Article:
As a young boy, Spencer was also an incredibly talented basketball player. He played competitive basketball in high school at a high level and was recruited by the University of Waterloo to play on their team. This was incredibly exciting for Spencer, who happily accepted the offer and was on his way to potential basketball stardome.
But then something happened that completely derailed his basketball dreams.
The coach who recruited Spencer and was the one who helped get Spencer into Waterloo, suddenly quit. One week Spencer had a coach who was rooting for him and was ready to turn him into a star player, and the next week, just like that, the coach, and Spencer’s future career was all but gone.
Spencer still started at Waterloo, but because the new coach had a different offensive system in mind, he seemed to take somewhat less interest in him. Spencer ended up “red shirting” his first year, which means he was only able to play with his team during practice but not in any competitive games against other teams. Spencer soon realized that his basketball career wasn’t going to turn out the way he had hoped.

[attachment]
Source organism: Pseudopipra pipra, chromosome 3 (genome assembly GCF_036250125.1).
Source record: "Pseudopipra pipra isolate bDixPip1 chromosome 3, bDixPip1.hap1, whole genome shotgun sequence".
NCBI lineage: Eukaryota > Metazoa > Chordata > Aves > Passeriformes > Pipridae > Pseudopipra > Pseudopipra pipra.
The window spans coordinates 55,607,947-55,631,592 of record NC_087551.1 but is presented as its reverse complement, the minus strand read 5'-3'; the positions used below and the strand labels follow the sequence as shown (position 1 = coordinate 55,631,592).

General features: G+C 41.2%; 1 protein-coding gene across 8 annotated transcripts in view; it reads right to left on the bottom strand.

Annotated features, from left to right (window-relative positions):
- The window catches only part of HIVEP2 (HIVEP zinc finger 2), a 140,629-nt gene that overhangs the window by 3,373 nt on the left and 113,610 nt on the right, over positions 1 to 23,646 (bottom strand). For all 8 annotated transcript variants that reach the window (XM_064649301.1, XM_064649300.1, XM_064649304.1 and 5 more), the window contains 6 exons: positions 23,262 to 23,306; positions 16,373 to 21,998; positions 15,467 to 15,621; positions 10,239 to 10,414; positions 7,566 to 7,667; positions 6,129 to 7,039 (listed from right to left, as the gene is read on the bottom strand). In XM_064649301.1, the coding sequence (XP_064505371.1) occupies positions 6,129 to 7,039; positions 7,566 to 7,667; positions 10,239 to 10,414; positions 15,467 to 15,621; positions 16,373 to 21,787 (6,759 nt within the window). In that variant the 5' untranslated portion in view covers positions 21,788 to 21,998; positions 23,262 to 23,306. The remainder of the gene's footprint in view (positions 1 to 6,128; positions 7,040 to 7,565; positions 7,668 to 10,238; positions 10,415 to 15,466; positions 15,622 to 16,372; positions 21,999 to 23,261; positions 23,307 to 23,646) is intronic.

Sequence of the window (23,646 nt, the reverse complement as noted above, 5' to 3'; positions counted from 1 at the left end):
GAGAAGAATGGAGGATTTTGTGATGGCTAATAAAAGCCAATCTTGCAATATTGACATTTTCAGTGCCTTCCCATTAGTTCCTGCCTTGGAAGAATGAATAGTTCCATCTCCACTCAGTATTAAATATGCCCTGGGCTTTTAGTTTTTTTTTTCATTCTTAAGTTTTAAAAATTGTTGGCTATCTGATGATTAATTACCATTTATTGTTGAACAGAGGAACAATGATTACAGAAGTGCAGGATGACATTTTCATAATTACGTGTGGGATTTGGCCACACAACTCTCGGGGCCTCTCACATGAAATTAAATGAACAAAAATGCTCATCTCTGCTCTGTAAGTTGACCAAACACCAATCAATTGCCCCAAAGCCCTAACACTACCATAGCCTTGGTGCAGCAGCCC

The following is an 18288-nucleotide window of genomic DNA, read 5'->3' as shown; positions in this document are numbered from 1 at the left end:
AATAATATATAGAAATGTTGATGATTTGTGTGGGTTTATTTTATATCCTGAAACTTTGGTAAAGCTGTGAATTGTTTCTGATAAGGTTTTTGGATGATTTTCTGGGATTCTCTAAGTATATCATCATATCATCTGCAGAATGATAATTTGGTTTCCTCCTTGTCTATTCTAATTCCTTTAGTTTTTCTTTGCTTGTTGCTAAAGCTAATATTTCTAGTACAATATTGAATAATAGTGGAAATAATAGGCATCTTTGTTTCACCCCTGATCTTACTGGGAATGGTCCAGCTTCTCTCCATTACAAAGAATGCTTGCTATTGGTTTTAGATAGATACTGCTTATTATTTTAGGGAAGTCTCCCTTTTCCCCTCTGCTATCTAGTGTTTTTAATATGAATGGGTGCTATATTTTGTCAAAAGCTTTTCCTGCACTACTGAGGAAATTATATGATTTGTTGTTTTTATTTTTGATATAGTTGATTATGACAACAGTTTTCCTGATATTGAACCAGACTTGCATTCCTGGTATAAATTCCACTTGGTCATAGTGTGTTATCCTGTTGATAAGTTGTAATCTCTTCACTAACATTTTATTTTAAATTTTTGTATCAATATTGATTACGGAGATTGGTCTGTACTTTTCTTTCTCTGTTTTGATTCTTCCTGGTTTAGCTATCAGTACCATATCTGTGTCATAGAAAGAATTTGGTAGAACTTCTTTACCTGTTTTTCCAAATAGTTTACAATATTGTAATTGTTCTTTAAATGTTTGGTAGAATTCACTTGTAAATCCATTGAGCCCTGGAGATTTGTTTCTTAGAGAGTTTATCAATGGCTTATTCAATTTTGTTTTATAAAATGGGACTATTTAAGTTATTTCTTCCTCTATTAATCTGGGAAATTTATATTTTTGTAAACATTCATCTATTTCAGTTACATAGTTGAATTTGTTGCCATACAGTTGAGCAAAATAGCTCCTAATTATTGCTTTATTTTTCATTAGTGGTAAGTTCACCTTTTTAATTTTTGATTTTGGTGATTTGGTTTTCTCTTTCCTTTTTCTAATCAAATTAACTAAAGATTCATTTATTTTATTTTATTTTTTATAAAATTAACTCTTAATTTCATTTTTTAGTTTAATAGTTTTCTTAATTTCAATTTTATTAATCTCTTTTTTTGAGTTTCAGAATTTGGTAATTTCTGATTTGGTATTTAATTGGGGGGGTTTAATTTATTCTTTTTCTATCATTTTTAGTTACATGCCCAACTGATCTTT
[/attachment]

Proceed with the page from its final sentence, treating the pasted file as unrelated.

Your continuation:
Most people in this position would be devastated, but not Spencer. Yes he was upset, and soon after reluctantly dropped his basketball career, but he knew that he had big things in store for him one way or another. That’s when he decided to focus all his energy and drive on what would become his next calling: leadership in engineering.
If it doesn’t exist, build it - the engineer’s mantra
At the University of Waterloo, Spencer was equally as passionate about politics and leadership as he was about engineering, ultimately bringing these two passions together. First, Spencer started in broader student government, which was a natural extension of his leadership skills as a top basketball player in high school. But as he got deeper into his engineering career at the university, he started focusing more on the engineering department.